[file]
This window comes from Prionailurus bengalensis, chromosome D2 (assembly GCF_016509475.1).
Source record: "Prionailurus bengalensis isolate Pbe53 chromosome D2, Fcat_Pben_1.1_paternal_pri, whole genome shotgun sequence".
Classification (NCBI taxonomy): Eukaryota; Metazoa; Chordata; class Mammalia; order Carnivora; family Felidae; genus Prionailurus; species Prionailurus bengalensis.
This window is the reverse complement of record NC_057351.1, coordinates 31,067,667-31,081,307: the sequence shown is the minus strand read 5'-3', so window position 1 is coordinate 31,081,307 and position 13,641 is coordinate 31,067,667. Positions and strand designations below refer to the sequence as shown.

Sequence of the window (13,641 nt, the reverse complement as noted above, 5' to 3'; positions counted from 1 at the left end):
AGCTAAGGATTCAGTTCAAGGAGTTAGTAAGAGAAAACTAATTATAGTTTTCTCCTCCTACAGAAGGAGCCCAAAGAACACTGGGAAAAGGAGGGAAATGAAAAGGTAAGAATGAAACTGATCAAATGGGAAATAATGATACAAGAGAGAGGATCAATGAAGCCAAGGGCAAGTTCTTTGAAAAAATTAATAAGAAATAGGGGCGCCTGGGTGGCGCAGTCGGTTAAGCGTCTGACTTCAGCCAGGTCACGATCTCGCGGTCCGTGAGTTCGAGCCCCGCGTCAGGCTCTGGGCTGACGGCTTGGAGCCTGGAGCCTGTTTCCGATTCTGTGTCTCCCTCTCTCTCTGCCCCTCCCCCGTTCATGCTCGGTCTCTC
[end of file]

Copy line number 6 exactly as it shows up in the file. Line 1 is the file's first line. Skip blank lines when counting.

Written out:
AGCTAAGGATTCAGTTCAAGGAGTTAGTAAGAGAAAACTAATTATAGTTTTCTCCTCCTACAGAAGGAGCCCAAAGAACACTGGGAAAAGGAGGGAAATGAAAAGGTAAGAATGAAACTGATCAAATGGGAAATAATGATACAAGAGAGAGGATCAATGAAGCCAAGGGCAAGTTCTTTGAAAAAATTAATAAGAAATAGGGGCGCCTGGGTGGCGCAGTCGGTTAAGCGTCTGACTTCAGCCAGGTCACGATCTCGCGGTCCGTGAGTTCGAGCCCCGCGTCAGGCTCTGGGCTGACGGCTTGGAGCCTGGAGCCTGTTTCCGATTCTGTGTCTCCCTCTCTCTCTGCCCCTCCCCCGTTCATGCTCGGTCTCTC